On the heels of the Office of Management and Budget’s (OMB) memorandum encouraging agencies to consider requests for equitable adjustment (REAs) for increased costs related to COVID-19, the U.S. Department of Defense (DOD) issued a similar memorandum for defense agencies on March 30, 2020. (Our summary of the OMB memo can be found here.) The DOD memo outlines three ways defense agencies can work with contractors during this challenging time:
- The DOD memo reminds the defense community that delays related to COVID-19 are likely excusable under standard clauses included in DOD contracts, and contractors that are unable to perform due to events beyond their control will not be in default and should not receive negative performance ratings.
- The DOD memo recognizes that COVID-19 impacts on performance may also increase the cost of performance, and reiterates that contracting officers should consider requests for equitable adjustment (REAs) on a case-by-case basis.
- The DOD memo highlights Section 3610 of the Coronavirus Aid, Relief, and Economic Security (CARES) Act, which authorizes agencies to reimburse contractors for the cost of paid leave incurred to keep contractor or subcontractor personnel in a “ready state” to the extent the contractor or subcontractor personnel were (a) unable to access a government facility or site and (b) were unable to telework because their job duties could not be performed remotely. The memo states that DOD will provide implementing guidance for Section 3610 as soon as practicable.
DOD’s memorandum is available here.
DOD’s memo provides helpful guidance for contracting officers and federal contractors; contractors may want to share the memo with their contracting officers when they are seeking guidance about how the COVID-19 crisis will impact their contracts. In addition to discussing the DOD memo with their contracting officers, government contractors should also be proactive in preparing to continue operations under lockdown conditions. Contractors should immediately begin evaluating all of their operations across the United States to determine whether they are considered essential. Where they have operations in a state that has issued a lockdown order that does not clearly cover those operations, contractors should follow instructions to apply for essential status immediately. If they have operations in a state that has not yet issued a lockdown order, they should assume that one will be issued and be prepared to apply for essential status, if necessary.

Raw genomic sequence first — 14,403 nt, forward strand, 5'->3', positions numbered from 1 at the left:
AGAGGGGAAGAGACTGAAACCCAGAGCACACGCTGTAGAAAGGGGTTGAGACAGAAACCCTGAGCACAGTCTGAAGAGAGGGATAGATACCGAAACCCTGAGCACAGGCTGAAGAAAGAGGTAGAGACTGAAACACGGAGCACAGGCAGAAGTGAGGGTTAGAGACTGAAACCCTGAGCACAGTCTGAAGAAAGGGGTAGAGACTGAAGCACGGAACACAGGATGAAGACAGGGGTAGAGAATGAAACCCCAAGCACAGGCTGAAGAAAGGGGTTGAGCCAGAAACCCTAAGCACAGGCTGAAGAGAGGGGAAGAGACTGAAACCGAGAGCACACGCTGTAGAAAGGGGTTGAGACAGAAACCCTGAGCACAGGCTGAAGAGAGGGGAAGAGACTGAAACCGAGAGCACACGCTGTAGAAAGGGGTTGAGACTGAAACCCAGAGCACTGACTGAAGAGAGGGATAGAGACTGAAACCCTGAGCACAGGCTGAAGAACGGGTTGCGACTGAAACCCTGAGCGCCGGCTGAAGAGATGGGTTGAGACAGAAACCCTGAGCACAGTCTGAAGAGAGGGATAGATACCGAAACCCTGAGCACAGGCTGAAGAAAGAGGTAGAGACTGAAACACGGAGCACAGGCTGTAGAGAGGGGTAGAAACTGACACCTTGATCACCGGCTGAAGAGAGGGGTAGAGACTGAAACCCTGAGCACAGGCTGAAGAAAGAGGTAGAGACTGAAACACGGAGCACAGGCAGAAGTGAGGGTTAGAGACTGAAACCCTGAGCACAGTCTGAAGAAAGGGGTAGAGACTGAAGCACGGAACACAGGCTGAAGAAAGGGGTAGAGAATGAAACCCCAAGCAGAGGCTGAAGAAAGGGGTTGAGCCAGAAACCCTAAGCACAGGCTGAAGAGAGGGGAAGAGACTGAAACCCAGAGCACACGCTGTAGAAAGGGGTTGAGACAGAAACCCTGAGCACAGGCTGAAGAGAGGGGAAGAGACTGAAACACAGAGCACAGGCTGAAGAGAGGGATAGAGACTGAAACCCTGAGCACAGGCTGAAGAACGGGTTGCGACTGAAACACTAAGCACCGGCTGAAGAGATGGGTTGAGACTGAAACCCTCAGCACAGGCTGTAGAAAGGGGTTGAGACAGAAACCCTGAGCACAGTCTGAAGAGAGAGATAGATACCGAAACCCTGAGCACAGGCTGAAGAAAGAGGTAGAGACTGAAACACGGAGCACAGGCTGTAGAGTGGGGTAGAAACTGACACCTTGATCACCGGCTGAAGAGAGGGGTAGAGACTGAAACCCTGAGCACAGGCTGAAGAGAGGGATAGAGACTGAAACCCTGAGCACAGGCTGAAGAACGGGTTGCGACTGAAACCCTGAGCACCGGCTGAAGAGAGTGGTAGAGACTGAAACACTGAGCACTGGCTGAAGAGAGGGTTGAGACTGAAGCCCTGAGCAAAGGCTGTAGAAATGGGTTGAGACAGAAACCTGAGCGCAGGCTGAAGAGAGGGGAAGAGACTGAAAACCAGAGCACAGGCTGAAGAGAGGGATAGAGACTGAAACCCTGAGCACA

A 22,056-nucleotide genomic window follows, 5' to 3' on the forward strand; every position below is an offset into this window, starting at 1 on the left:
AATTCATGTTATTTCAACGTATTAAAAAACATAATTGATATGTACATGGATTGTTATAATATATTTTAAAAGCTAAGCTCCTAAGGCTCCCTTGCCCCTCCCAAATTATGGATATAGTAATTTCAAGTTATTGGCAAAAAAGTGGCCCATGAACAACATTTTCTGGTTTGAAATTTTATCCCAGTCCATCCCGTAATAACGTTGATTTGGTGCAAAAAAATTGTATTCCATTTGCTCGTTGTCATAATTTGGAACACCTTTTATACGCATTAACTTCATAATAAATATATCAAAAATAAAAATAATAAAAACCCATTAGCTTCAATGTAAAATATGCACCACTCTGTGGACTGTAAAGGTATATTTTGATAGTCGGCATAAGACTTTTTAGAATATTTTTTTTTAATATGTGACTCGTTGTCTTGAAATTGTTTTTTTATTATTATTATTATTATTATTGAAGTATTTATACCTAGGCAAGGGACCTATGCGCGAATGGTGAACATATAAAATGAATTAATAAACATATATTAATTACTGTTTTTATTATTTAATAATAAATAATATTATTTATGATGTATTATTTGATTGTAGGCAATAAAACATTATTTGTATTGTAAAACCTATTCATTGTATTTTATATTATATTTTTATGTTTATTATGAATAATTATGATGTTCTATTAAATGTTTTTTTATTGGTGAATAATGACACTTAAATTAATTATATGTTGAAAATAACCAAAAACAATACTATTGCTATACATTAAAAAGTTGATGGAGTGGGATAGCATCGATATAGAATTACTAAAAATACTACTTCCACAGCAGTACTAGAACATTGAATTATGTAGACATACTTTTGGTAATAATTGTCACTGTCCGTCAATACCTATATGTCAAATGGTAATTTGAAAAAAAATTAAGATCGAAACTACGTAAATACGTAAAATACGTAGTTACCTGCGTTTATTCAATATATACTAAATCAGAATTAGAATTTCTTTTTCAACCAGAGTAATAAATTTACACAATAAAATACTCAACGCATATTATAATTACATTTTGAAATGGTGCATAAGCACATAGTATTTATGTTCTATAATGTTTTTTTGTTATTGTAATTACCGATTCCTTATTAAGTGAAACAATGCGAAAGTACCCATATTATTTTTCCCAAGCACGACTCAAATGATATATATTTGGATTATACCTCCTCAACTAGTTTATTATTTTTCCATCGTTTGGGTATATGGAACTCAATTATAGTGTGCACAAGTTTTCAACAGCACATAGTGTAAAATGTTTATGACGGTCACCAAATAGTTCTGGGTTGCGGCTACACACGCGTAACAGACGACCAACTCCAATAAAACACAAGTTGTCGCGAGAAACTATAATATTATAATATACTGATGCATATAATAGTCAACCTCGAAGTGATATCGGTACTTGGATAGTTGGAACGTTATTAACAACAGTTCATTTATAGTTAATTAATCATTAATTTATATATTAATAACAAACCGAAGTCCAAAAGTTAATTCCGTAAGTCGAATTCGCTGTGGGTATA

In addition, contractors should communicate with their contracting officers regarding telework where practicable even if not currently permitted under the contract. If contractor employees are unable to telework, contractors should seek specific written direction from their contracting officers stating that their work and employees are exempted from the applicable lockdown restrictions, even if the business is explicitly covered.
For more information, contact OFP’s Corporate Group.
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